An LLC provides its members with personal protection from liabilities like debts and lawsuits. An LLP also protects partners from liabilities. However, there are some notable differences between the two structures when it comes to liability protection.

LLC members have personal liability protection from a)debts and b)claims made against the company. So, if your business owes money, a creditor can't sue you for your personal assets, like your home.

If you open an LLC, all that you stand to lose in the event of a problem is the amount of money that you've invested in starting and running the business. However, there are some situations where this liability protection doesn't apply, such as negligence via fraud or misuse of company funds.

On the other hand, in an LLP, each partner is liable for their own business obligations but not for their partners. However, this varies from state to state. In some states, an LLP offers the same protection as an LLC.

So, before you open an LLP, check your state's statutes so you know if you'll be responsible for your partner's obligations.

Some other LLC vs LLP differences exist on a state level are:

  • Some states mandate that each LLP designate a fully liable partner while affording the other partners limited liability
  • Some states demand that LLPs purchase liability insurance, while others require a security bond for doing business

2. Management structures

LLC owners are called members. An LLC can be structured in two different ways:

A) Member-managed: where LLC members manage the business themselves

B) Manager-managed: Where LLC members appoint a member or non-member to manage the business

One of the most attractive aspects of an LLC is its management flexibility. How you structure your management and decision-making can be defined in the Operation Agreement, which sets out the rights and responsibilities of each member.

On the other hand, LLP owners — which are referred to as partners — use a partnership agreement to define things like:

  • Rights
  • Duties and responsibilities
  • Profit-sharing
  • Decision-making

These agreements afford partnerships a high degree of flexibility and customization.

3. Tax structures and filings

The final significant LLC vs LLP difference comes in how each business can be taxed.

But first, let's look at how LLCs and LLPs are similar in terms of taxation. The IRS doesn't recognize LLCs or LLPs as business entities. As a result, neither business structure has to pay income taxes. Instead, they are required to file what is known as an informational tax return.

Now, for the differences.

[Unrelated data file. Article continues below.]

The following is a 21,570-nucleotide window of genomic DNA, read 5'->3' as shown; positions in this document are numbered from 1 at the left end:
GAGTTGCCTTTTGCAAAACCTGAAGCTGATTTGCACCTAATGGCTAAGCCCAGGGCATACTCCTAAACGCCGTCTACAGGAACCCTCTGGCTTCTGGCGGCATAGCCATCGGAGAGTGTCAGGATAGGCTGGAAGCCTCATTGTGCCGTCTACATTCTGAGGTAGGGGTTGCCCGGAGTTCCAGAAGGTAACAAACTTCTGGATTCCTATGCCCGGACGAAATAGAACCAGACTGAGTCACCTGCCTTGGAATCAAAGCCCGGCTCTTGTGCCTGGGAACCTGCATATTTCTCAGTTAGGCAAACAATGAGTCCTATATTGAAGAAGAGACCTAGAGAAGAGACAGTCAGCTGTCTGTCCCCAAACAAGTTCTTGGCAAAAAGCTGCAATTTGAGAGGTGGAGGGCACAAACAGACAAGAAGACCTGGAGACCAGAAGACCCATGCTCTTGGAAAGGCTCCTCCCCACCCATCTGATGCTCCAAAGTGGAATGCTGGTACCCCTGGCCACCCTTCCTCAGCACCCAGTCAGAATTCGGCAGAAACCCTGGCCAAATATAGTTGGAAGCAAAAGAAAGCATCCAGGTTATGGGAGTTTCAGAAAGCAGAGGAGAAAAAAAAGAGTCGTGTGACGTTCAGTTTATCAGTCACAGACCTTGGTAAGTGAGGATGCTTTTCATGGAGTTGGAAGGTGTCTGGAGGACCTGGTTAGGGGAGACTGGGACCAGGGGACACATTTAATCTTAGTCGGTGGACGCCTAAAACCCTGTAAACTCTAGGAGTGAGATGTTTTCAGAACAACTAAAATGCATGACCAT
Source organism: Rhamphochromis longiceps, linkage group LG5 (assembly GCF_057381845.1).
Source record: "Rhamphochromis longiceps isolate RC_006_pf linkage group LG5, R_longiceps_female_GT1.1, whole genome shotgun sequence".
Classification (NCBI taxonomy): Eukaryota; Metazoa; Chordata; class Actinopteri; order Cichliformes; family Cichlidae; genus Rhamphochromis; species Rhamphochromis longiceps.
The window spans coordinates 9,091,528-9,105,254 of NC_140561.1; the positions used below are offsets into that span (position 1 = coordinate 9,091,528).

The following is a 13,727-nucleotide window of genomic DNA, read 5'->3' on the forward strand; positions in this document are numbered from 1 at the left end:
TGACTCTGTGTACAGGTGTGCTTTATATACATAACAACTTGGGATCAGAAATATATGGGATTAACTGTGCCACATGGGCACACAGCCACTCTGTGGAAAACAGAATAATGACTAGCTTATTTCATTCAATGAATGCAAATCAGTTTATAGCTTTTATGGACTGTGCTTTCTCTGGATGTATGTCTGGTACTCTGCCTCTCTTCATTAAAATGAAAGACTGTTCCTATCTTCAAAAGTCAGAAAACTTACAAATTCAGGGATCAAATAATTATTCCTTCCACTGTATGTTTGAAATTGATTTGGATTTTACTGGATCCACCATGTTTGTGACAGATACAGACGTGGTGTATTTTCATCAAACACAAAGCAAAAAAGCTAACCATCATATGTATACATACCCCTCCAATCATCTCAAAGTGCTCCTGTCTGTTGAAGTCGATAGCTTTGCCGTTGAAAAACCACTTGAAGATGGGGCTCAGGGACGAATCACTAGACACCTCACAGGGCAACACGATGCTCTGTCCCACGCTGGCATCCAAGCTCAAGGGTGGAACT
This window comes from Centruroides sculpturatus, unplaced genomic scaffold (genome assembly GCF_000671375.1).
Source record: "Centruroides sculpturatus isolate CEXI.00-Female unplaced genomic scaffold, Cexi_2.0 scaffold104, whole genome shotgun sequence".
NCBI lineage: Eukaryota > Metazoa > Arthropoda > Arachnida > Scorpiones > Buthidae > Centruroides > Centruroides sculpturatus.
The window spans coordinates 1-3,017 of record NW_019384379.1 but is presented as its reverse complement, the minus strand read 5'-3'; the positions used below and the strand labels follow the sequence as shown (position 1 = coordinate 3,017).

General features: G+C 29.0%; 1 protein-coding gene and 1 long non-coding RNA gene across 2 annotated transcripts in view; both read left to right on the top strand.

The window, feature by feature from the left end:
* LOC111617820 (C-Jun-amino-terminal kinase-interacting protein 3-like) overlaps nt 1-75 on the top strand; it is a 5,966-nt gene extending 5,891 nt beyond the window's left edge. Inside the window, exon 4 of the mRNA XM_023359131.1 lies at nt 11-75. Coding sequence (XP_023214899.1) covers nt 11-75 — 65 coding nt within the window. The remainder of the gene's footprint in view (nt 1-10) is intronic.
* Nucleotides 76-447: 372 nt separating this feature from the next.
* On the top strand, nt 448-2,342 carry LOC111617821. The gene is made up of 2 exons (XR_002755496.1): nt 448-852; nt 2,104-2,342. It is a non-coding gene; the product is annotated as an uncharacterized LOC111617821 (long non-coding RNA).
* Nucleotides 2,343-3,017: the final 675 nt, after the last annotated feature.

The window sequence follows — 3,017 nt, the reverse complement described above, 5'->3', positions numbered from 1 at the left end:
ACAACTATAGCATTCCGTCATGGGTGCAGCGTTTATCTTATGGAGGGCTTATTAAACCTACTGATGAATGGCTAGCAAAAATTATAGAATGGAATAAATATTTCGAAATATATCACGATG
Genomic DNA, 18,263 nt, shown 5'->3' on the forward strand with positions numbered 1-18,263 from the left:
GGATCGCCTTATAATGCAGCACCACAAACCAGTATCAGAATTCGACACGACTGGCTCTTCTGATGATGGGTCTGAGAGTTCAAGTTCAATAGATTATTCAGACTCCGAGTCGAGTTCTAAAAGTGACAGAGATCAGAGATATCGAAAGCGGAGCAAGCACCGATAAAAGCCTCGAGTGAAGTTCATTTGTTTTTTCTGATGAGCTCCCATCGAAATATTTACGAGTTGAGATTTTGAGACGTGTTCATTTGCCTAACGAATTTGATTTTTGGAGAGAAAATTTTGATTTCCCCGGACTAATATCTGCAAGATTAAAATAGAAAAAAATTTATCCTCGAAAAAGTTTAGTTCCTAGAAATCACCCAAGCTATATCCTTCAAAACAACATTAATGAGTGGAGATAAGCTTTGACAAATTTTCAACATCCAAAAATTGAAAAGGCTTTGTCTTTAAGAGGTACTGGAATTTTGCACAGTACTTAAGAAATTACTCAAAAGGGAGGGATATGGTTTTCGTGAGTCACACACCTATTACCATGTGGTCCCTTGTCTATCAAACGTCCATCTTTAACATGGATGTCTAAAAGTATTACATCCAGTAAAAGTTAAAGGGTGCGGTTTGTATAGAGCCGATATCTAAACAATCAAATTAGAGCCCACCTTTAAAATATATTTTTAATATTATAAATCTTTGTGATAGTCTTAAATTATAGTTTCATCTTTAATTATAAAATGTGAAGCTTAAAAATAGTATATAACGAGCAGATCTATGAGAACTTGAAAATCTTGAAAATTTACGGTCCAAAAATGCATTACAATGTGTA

LLCs can be structured in different ways for tax purposes. They can be taxed as:

  • Sole proprietorship
  • Partnership
  • C corporation
  • S corporation.

LLCs can decide to file corporate tax returns. If they don't, they are taxed as partnerships. If an LLC files as a partnership, it can avoid double taxation. Double taxation occurs when a business:

a) pays corporation tax on its earnings

b) business owners pay personal income tax on these same earnings.

If you form a one-person LLC, it is considered a sole proprietorship for tax purposes. As a result, you have to file self-employment taxes. Additionally, there are specific situations where federal laws require specific LLCs to file tax returns as a corporation.

On the other hand, an LLC can only be taxed as a partnership. The IRS views partnerships as "pass-through" entities. This means that the business profits and losses are reported on the partners' personal income tax returns. The company itself isn't required to pay taxes.

Advantages of an LLC

There are a lot of advantages to forming an LLC. Here are some of the most important benefits that you should consider.

You only need one member to form an LLC:

Having a business partner works for some people. However, others prefer to go it alone. An LLC makes that possible while still providing more protection than a sole proprietorship.

Protection of personal assets:

Things go wrong in business. For example, you can go bankrupt or get sued. An LLC protects your personal assets, like your home, in the event of debts or legal action.

Privacy:

Some states, like Delaware and Wyoming, allow the formation of Anonymous LLCs. This feature will enable members to keep the details of their business ownership private.

Tax flexibility: